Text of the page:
Form Submission Leads to Intriguing Interview

"Form submission." That sounds kind of dry, doesn't it? But that's how queries from visitors to the Kassel Mission web site arrive in my inbox, and some of those queries are anything but dry. 

In April, a form was submitted by Carol Sanders of Stanwood, Washington, seeking information about her uncle, Lars Larsen, who was killed on the Kassel Mission. Carol said she grew up hearing stories of "Uncle Babe" ("all of my mother's siblings were given nicknames by my grandfather.")

This was a name that, as is the case with many of the men who lived through or died on the mission, was unfamiliar to me. While I managed to do formal interviews with 20 or so survivors of the mission and brief, impromptu recorded conversations with a handful of others, there were roughly 350 fliers on the mission. And while there are many written accounts from survivors and descriptions of how others perished, Lars Larsen appeared to have slipped through the cracks.

Still, I thought if I looked up his crew in the exhaustively researched material on the web site, I would at least find the plane he was on and maybe one or more of the other members of his crew would be familiar.

And there it was. Lars Larsen was one of two crew members killed on Little Audrey, pilot Donald Reynolds. Two crew members were killed in action, one of them being  Larsen, the waist gunner; the other Robert Long, the nose turret gunner. And there was a name I recognized: James Withey.

I visited Jim Withey in 2010 in Mesa, Arizona. It was a bit of a whirlwind trip that included a lengthy interview with another veteran who lived in Mesa, and I decided to see if I could meet Jim while I was there.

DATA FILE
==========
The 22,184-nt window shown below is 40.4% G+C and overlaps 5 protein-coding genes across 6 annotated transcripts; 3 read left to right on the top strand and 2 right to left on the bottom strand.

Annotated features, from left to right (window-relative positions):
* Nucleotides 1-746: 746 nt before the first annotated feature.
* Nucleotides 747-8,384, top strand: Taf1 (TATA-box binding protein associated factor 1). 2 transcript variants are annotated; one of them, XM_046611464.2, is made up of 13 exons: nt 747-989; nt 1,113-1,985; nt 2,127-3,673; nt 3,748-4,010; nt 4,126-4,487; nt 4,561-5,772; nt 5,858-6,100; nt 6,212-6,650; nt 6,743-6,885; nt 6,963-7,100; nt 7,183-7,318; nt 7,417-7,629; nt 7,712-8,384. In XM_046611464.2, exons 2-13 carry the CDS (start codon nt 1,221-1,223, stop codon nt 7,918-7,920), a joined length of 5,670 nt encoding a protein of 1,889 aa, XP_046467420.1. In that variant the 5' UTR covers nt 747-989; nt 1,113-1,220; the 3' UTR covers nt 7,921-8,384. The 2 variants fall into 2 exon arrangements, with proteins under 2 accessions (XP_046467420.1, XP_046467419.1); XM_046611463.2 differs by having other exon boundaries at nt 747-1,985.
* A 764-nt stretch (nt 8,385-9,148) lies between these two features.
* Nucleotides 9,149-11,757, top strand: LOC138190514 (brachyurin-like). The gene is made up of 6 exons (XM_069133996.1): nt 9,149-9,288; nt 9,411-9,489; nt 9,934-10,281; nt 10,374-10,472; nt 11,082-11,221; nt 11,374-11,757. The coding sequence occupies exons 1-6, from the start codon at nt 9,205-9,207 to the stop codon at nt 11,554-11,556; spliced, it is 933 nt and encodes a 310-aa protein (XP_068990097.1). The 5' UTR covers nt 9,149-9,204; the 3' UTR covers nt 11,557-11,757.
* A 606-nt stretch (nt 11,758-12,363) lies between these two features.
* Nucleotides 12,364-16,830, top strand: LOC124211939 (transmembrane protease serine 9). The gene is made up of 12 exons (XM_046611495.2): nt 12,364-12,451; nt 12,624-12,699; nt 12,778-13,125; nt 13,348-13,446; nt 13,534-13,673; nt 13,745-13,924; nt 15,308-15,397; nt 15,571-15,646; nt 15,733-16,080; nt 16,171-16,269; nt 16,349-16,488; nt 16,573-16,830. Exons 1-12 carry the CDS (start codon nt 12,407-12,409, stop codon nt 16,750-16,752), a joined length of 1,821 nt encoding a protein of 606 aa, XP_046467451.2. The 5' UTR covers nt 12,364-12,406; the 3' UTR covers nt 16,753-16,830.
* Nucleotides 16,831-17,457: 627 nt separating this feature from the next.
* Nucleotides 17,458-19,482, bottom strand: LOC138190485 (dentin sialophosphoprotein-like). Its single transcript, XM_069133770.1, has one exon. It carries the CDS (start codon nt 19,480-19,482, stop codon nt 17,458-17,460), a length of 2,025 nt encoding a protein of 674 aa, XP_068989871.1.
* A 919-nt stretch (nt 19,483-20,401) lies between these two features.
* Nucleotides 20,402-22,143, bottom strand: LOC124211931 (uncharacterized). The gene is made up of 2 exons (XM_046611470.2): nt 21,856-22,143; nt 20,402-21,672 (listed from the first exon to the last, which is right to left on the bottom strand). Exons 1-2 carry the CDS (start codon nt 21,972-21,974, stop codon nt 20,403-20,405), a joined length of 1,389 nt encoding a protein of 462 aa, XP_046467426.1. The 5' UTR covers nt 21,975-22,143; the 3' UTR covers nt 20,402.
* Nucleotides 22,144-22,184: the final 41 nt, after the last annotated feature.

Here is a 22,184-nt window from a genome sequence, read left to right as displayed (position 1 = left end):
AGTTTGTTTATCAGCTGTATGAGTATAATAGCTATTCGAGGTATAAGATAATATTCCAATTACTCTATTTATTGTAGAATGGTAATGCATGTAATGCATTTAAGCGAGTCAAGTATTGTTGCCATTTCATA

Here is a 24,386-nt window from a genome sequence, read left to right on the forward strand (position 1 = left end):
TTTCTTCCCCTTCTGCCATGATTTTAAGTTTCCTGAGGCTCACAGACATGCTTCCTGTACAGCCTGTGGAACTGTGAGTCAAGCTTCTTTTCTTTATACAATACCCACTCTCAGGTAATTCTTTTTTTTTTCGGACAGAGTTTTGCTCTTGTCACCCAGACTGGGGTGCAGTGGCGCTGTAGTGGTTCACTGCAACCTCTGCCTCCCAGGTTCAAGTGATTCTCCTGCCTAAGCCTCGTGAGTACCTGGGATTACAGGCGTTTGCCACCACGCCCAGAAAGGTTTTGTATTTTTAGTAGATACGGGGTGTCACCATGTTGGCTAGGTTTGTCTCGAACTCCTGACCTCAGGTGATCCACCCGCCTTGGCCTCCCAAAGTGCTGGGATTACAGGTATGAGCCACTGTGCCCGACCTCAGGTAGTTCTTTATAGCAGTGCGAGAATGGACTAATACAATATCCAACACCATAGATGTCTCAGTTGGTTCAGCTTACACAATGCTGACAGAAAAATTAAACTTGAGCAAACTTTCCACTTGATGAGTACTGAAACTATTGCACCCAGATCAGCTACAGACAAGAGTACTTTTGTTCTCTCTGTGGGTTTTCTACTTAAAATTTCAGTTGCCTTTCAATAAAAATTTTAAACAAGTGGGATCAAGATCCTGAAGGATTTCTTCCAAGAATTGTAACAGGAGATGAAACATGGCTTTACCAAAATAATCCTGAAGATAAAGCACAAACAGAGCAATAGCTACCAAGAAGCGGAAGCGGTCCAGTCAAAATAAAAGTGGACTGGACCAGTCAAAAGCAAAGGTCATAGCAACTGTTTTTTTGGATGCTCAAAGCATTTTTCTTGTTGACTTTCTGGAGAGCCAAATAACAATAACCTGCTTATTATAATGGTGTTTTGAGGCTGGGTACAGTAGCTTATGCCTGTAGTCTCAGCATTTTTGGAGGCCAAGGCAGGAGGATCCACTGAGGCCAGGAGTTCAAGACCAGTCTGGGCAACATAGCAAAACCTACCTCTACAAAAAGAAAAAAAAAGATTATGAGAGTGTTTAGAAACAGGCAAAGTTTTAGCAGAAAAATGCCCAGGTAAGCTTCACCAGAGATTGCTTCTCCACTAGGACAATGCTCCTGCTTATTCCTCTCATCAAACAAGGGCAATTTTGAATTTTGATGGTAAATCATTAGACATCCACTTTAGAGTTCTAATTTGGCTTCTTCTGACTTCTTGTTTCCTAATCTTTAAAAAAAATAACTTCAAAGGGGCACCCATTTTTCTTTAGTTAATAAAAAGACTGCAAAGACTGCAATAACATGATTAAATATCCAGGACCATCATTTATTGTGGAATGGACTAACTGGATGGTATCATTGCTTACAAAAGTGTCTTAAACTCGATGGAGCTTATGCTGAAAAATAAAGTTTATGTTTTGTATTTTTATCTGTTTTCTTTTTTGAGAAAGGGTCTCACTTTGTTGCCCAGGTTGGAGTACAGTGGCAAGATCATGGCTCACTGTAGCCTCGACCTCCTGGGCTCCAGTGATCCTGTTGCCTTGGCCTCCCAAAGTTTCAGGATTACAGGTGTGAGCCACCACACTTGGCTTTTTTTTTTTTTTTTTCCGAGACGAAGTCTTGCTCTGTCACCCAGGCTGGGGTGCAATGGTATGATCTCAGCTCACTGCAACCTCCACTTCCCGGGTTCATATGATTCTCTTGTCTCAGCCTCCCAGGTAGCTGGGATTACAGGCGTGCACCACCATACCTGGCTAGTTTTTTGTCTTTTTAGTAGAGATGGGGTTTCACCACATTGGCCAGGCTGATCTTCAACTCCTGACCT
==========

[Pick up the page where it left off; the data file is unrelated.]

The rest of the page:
I had only recently switched from recording interviews on an analog tape recorder to using a digital voice recorder. When I got home, I transferred the interview with Withey from the recorder to my hard drive. I had recently started a new job, and I forgot about the interview.

The form submission from Lars Larsen's niece served as a reminder. I still haven't transcribed it, but I listened to it and sent Mrs. Sanders a CD with the recording. This is the information I was able to supply:

"I cannot tell you much about Lars Larsen other than that he perished on the mission and the position of his plane, both of which are  according to a painstakingly compiled list of crews and formations on the Kassel Mission web site. However, when I looked at the list of the crew on the plane, one name jumped out at me, that of the navigator, Jim Withey. I remembered that I had met and interviewed Mr. Withey, and so I did a search of my computer and found a two-part audio file that I had not transcribed. I listened to it and gleaned some details about the crash in which Lars was killed. It was Withey's first and only mission with that crew because he only needed one more mission to achieve 30 missions and then he could go home, so he volunteered to be the navigator. He knew two or three men on the crew because he shared a quonset hut with them, but that meant they would have been officers and Lars, one of the two waist gunners, was an enlisted man. Withey said it was that crew's tenth mission.

"As furious as the battle was, Little Audrey, as the plane was named, survived the initial battle despite losing one engine. But as they flew back toward England, near Koblenz, Germany they flew over a 20-millimeter flak emplacement and a second engine was shot out and the nose turret gunner was killed (His name was Long, Withey said, not Lars, although only two of the crew were killed and the rest became prisoners of war). The plane then crash landed -- on a hill no less. He did say the reason the pilot tried to make it back to England instead of ordering the crew to bail out was because there were severely injured men on board, which likely would have included Lars."